Full Text Available Repair of double-stranded breaks (DSBs is vital to maintaining genomic stability. In mammalian cells, DSBs are resolved in one of the following complex repair pathways: nonhomologous end-joining (NHEJ, homologous recombination (HR, or the inclusive DNA damage response (DDR. These repair pathways rely on factors that utilize reversible phosphorylation of proteins as molecular switches to regulate DNA repair. Many of these molecular switches overlap and play key roles in multiple pathways. For example, the NHEJ pathway and the DDR both utilize DNA-PK phosphorylation, whereas the HR pathway mediates repair with phosphorylation of RPA2, BRCA1, and BRCA2. Also, the DDR pathway utilizes the kinases ATM and ATR, as well as the phosphorylation of H2AX and MDC1. Together, these molecular switches regulate repair of DSBs by aiding in DSB recognition, pathway initiation, recruitment of repair factors, and the maintenance of repair mechanisms.

  2. The role of homologous recombination in mitotic and meiotic double-strand break repair

    OpenAIRE

    Vries, Femke Adriana Theodora de

    2007-01-01

    All organisms are composed of cells and the cell’s nucleus contains DNA. The induction of DNA damage is a threat to organisms. Signalling of DNA damage and subsequent repair is of substantial importance. Double-strand breaks (DSBs) in DNA can be induced by ionising radiation and DNA damaging agents but also arise as intermediates in several cellular processes (e.g. meiosis). DSBs are among the most genotoxic DNA lesions and their accurate repair is crucial. Genetic instability resulting from ...

  3. DNA双链断裂与同源重组修复的研究进展%Advance in Research of Homologous Recombination Repair in DNA Double Strands Breakage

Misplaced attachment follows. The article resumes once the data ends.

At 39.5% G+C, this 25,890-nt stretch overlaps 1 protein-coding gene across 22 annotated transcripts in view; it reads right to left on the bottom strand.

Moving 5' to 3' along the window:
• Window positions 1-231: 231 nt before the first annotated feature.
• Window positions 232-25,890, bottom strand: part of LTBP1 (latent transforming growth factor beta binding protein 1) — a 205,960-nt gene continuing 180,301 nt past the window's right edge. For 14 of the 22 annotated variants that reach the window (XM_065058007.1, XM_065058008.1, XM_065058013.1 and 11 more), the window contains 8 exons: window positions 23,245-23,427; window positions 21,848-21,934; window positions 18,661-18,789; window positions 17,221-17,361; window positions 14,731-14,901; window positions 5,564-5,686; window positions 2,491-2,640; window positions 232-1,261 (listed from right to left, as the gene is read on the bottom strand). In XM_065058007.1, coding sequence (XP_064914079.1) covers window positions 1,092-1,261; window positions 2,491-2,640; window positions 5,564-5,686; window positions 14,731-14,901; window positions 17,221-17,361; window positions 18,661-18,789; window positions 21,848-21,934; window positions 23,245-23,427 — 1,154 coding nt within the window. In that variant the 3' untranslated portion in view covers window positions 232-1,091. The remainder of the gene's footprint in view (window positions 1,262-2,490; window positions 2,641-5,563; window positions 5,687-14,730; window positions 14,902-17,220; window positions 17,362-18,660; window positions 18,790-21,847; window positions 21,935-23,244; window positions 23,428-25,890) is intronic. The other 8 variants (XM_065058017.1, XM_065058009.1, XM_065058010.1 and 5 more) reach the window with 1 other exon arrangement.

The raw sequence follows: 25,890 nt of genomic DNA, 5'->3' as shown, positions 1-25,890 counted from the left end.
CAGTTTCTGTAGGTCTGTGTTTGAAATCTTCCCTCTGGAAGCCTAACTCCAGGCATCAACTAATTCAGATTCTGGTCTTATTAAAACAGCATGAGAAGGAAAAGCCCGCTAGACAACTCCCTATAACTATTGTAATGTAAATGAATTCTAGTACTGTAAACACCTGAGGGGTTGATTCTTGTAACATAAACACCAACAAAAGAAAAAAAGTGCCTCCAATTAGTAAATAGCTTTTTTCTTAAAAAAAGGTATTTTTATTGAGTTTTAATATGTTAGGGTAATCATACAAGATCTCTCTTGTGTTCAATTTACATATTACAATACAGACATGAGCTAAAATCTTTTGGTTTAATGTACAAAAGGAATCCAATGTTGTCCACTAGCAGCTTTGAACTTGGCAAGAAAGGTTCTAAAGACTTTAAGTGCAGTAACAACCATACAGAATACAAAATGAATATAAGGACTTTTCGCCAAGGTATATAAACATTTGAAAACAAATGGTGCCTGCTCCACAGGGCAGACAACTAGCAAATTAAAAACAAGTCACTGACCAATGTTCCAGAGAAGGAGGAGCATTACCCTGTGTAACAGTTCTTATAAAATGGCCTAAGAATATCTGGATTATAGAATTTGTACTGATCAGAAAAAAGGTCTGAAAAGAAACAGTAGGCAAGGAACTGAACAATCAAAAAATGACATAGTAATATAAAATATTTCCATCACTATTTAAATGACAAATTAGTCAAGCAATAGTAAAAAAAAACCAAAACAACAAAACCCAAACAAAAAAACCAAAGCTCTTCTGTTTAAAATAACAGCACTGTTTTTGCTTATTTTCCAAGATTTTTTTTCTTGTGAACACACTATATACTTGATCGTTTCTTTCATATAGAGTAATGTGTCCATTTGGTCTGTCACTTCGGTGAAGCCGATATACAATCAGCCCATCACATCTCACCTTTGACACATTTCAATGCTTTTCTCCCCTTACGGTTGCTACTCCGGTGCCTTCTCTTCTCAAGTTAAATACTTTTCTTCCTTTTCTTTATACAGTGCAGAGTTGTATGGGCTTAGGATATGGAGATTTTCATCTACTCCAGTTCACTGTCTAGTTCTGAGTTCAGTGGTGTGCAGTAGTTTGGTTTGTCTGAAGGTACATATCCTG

Institute of Scientific and Technical Information of China (English)

    董隽; 张天; 碧秀

    2015-01-01

    DNA双链断裂(DSB)是细胞受到电离辐射后最严重的DNA损伤,导致细胞凋亡、细胞周期阻滞以及DNA损伤修复。DNA损伤发生后,激活细胞内DNA损伤应答,启动DSB修复通路同源重组(HR)和非同源重组末端连接(NHEJ)。HR修复分为联会前期、联会期和联会后期,以姐妹染色单体为模板,进行无错误修复,是保护基因组完整性的主要机制。对IR导致的DSB HR和NHEJ具有互补关系,G2和S期HR是主要修复方式。HR是肿瘤发病风险、预后指标和治疗靶点,合成致死是HR用于肿瘤靶向治疗的重要机制。本文主要对DSB修复过程中所涉及HR修复通路中的分子机制、合成致死概念及其与NHEJ修复的关系作一综述,并探讨其成为转化医学研究和潜在临床应用的可能性。%DNA double strand breakage (DSB) is the most significantly biological effect when cells are exposed to ionizing radiation (IR) which may result in apoptosis, checkpoint arrest, cellular senescence and DSB repair. DNA damage response (DDR) is activated with induction of DNA damage. The mechanisms involved in DSB repair include homologous recombination (HR) and non-homologous end-joining (NHEJ). HR, a template-dependent and mostly error-free pathway, plays a crucial role in protecting genome fidelity from DSB. It can be divided into three phases including presynaptic, synaptic and postsynaptic phases. For the repair of DSBs caused by IR, HR is mainly restricted in G2 and S phases while NHEJ and HR function complementarily. HR is related to the risk of tumorigenesis, predicts the survival of several kinds of carcinoma and is a novel target of cancer therapy. This article has comprehensively reviewed the progress in understanding of the mechanism of HR repair, its associated factors affecting the fidelity in DSB repair, the concept of synthetic lethality and its association with NHEJ repair. The potential of its clinical application by

  4. Enzyme-free detection and quantification of double-stranded nucleic acids.

    Science.gov (United States)

    Feuillie, Cécile; Merheb, Maxime Mohamad; Gillet, Benjamin; Montagnac, Gilles; Hänni, Catherine; Daniel, Isabelle

    2012-08-01

    We have developed a fully enzyme-free SERRS hybridization assay for specific detection of double-stranded DNA sequences. Although all DNA detection methods ranging from PCR to high-throughput sequencing rely on enzymes, this method is unique for being totally non-enzymatic. The efficiency of enzymatic processes is affected by alterations, modifications, and/or quality of DNA. For instance, a limitation of most DNA polymerases is their inability to process DNA damaged by blocking lesions. As a result, enzymatic amplification and sequencing of degraded DNA often fail. In this study we succeeded in detecting and quantifying, within a mixture, relative amounts of closely related double-stranded DNA sequences from Rupicapra rupicapra (chamois) and Capra hircus (goat). The non-enzymatic SERRS assay presented here is the corner stone of a promising approach to overcome the failure of DNA polymerase when DNA is too degraded or when the concentration of polymerase inhibitors is too high. It is the first time double-stranded DNA has been detected with a truly non-enzymatic SERRS-based method. This non-enzymatic, inexpensive, rapid assay is therefore a breakthrough in nucleic acid detection. PMID:22695500